HE HISTORIC AND ICONIC ART
Deco Union Terminal and Museum Center in Cincinnati is undergoing a $212.7 million upgrade and renovation, with an em- phasis on preserving its architectural heritage. Close to 540,000 square feet of space is being renovated inside the terminal, which was built in 1933 and houses a working train station and the Cincinnati Museum Center. The terminal was declared a Na- tional Historic Land- mark in 1976 and is one of the finest ex- amples of art deco architecture in the United States— including the light- ing fixtures. In March, ESI Electrical Contrac- tors of Cincinnati was awarded the contract to manage the electrical component of the project, which is estimated to reach $22 million and covers a new lighting system for the interior and exterior, replacement of the wiring, and fire alarm and power distribution systems. The project is scheduled for completion in October. ESI is partner- ing with United Electric, another Cin- cinnati contractor.
An Early Assist
Early on, the two electrical contrac- tors brought in Becker Electric Supply of Cincinnati to assist in the bid prep- aration phase for the project.
“I was there all the way through the bidding process,” said Marvin Schultz, director of lighting sales at Becker. “I have been involved since September 2015. This is the largest historical project I’ve worked on.” Tom Schroth, ESI president, knew the value that Schultz brought to the bidding process. “We brought him in early,” he recalled. “This was a design assist project from the get-go and there have been difficulties getting our arms around the historical lighting package and understanding what the entire scope of the work is—what we needed to replace, refurbish, and clean and relamp, and the current condition of all of the historical items. It took a lot of time and effort and several site visits to figure out the condition of the existing historical fixtures, as there are quite a few that needed to be refurbished. “Marvin [Schultz ] was instrumen- tal in helping us with various histor- ical folks,” he added. “Otherwise, we would end up with a contract with questions about what scopes were in- cluded and what may not have been.” Larry Farrell, United general man- ager, also depends on Schultz’s exper- tise, dedication, and experience. “It’s taken a long time to get where we are and there are always budget issues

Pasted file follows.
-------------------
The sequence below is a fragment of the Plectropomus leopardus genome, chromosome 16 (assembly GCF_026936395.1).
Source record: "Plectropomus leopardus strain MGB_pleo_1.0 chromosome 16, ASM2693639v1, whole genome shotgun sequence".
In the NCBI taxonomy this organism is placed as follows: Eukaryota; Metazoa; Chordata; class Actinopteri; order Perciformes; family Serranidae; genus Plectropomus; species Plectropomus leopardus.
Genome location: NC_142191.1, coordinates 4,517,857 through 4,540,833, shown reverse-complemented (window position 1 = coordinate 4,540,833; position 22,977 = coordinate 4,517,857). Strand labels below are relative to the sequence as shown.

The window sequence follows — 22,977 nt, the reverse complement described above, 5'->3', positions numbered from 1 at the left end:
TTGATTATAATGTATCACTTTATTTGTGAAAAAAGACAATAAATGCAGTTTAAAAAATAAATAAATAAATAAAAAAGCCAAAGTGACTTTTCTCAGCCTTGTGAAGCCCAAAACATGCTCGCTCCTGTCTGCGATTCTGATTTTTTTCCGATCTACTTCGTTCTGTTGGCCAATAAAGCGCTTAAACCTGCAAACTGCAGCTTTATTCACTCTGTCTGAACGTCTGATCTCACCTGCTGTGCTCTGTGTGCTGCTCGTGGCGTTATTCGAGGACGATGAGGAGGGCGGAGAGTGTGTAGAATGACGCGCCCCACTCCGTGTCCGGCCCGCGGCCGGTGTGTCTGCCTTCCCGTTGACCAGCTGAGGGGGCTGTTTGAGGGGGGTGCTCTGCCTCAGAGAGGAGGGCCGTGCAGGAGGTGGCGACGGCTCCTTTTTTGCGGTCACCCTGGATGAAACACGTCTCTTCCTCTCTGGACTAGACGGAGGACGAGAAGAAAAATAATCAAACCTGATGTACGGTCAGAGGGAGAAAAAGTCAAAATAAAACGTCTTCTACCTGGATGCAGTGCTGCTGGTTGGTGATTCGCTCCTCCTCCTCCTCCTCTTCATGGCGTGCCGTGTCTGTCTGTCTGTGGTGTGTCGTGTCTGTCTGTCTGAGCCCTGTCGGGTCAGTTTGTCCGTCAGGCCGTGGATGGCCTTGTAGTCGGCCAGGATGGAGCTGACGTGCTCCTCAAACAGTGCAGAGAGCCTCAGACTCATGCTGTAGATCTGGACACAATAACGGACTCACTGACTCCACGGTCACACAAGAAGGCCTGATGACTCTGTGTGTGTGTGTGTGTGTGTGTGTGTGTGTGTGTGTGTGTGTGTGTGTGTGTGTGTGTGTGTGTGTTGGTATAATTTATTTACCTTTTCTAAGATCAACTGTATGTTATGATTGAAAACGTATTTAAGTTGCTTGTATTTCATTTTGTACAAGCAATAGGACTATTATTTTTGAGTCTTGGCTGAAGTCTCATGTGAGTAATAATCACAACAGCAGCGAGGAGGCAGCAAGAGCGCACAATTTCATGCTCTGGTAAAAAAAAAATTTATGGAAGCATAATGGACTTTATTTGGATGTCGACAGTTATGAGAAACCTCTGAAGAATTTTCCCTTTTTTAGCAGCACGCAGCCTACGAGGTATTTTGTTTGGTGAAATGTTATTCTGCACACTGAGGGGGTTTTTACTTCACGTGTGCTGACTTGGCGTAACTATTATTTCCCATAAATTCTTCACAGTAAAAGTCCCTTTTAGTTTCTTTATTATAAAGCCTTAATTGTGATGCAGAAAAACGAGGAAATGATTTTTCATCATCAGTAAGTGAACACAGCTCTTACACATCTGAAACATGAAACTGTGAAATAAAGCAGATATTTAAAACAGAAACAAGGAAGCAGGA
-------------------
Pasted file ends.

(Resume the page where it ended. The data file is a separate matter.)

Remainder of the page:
AN ARTFUL ENTRY
Becker Electric’s assist in the bid preparation phase helps
contractors secure iconic Cincinnati upgrade and renovation.
and things to work out,” he said. “But it’s been a good thing and a win-win for all involved. This is an important project for the commun- ity. We appreciate the effort that Schultz and Becker’s lighting de- partment have offered to the team. Their expertise and support have been a true asset to the design assist effort and in keeping the project within budget.” Added Schultz: “It’s about un- derstanding the expectations that everybody has of one another and building on that. Trust is the biggest part of that.” The museum board learned the value of the electrical team it was bringing on board last July when Schultz, along with Schroth and Farrell, attended a six-hour meeting with 35 people involved with the planning for the project. “That was where we delivered the cost savings of $500,000,” ex- plained Schultz. “At that point, they realized the value that I was bring- ing to the team. Prior to that, most of my interaction was with ESI and United. This is a group effort and ESI and United have good people who helped us through the whole process. There will be a lot of eyes on the jobsite, and if I miss some- thing, they’ll pick it up and vice versa. It is something we’ve done for many years on many major projects in Cincinnati—we have confidence in one another and we’re all on the same page because the project is very complex.” The electrical parts aspect of the project could exceed $10 million once all the plans are approved and additional contracts are awarded for the security system and the the- atrical lights. Nearly 30% of the cur- rent lighting package, entirely LED, is for restoration work on the an- tique fixtures. “That’s the toughest part of the project,” said Schultz. “Some repli- cations are needed because the fix-
We appre- ciate the effort that Schultz and Becker’s lighting department have offered to the team. Their expertise and support have been a true asset to the design assist effort and in keeping the project within budget.
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